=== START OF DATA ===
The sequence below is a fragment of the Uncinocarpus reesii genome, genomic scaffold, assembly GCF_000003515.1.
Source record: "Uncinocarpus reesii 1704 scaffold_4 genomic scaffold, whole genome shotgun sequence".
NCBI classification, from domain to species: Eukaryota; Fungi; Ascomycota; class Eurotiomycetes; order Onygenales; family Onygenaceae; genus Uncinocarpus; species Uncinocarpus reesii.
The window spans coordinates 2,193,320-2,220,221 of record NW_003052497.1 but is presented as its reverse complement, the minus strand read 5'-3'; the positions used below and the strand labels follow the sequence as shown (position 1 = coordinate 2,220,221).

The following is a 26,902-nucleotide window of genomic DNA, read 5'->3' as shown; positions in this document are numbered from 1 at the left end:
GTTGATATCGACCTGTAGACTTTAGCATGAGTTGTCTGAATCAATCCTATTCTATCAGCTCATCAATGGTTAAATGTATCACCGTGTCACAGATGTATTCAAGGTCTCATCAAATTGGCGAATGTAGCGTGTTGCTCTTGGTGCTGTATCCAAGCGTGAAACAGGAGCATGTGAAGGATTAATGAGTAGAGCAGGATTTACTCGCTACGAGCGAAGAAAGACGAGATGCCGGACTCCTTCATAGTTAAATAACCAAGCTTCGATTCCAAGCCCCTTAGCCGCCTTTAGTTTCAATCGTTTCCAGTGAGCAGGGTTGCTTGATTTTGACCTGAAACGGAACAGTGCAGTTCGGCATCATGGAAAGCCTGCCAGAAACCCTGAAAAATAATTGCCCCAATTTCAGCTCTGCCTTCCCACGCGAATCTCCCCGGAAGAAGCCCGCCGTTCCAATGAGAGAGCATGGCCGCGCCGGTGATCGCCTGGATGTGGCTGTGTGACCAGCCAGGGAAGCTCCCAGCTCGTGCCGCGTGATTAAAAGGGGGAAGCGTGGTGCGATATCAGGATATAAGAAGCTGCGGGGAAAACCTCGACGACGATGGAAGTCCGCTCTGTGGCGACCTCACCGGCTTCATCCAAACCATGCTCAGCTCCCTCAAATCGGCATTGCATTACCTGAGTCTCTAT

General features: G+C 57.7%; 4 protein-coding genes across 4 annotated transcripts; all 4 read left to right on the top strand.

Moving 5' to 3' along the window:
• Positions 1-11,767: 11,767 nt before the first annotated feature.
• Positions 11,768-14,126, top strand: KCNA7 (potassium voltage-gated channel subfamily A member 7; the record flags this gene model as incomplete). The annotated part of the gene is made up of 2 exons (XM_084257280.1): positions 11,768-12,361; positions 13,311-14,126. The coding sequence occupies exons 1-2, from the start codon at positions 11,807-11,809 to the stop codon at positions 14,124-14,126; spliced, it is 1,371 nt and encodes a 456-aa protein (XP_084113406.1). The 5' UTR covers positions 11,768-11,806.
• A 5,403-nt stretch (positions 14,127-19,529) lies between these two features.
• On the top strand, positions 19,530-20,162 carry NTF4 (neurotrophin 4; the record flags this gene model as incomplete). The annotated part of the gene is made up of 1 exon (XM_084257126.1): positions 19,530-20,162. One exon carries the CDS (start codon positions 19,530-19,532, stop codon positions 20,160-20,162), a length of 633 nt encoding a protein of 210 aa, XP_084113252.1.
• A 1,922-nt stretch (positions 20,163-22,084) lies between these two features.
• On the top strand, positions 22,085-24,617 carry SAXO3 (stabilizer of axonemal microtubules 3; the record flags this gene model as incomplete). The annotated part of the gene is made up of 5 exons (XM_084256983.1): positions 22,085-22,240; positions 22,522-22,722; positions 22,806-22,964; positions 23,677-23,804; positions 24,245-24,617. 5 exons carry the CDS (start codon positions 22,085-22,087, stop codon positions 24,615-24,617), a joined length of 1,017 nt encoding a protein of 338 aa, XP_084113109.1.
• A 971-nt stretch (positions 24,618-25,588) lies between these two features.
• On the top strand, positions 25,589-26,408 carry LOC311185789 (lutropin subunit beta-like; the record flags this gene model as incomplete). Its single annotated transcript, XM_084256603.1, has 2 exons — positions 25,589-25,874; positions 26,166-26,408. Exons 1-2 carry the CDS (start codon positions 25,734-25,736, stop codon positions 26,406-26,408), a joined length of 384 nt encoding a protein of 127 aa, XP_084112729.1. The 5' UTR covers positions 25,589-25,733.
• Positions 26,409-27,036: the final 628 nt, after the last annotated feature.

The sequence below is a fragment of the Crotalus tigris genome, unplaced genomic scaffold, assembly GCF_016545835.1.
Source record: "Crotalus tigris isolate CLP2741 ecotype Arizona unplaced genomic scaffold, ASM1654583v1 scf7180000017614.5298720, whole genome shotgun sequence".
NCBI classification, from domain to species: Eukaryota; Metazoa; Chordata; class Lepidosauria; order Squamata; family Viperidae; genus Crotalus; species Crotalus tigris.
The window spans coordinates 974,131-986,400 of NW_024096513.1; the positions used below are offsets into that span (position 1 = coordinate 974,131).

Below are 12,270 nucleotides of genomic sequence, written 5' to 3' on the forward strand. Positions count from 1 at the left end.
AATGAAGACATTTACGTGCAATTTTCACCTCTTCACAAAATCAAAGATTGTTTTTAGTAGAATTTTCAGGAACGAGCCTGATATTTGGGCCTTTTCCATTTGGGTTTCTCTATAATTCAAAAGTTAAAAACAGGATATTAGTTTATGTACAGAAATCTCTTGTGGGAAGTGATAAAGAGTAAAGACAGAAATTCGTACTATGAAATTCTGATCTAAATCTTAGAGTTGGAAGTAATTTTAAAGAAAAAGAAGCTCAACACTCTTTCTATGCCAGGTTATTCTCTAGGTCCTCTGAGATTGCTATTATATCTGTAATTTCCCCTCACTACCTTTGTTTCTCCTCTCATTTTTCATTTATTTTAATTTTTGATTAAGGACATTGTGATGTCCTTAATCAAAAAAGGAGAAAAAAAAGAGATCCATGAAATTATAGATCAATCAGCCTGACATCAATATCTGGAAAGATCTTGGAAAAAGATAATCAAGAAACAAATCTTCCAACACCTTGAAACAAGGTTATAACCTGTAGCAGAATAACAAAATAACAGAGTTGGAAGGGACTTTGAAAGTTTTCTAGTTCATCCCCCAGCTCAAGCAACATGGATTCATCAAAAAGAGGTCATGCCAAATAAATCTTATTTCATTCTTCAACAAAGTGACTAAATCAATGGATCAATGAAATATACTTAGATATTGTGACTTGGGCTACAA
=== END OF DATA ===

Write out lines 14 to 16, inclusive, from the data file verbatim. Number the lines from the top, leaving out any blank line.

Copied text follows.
• On the top strand, positions 22,085-24,617 carry SAXO3 (stabilizer of axonemal microtubules 3; the record flags this gene model as incomplete). The annotated part of the gene is made up of 5 exons (XM_084256983.1): positions 22,085-22,240; positions 22,522-22,722; positions 22,806-22,964; positions 23,677-23,804; positions 24,245-24,617. 5 exons carry the CDS (start codon positions 22,085-22,087, stop codon positions 24,615-24,617), a joined length of 1,017 nt encoding a protein of 338 aa, XP_084113109.1.
• A 971-nt stretch (positions 24,618-25,588) lies between these two features.
• On the top strand, positions 25,589-26,408 carry LOC311185789 (lutropin subunit beta-like; the record flags this gene model as incomplete). Its single annotated transcript, XM_084256603.1, has 2 exons — positions 25,589-25,874; positions 26,166-26,408. Exons 1-2 carry the CDS (start codon positions 25,734-25,736, stop codon positions 26,406-26,408), a joined length of 384 nt encoding a protein of 127 aa, XP_084112729.1. The 5' UTR covers positions 25,589-25,733.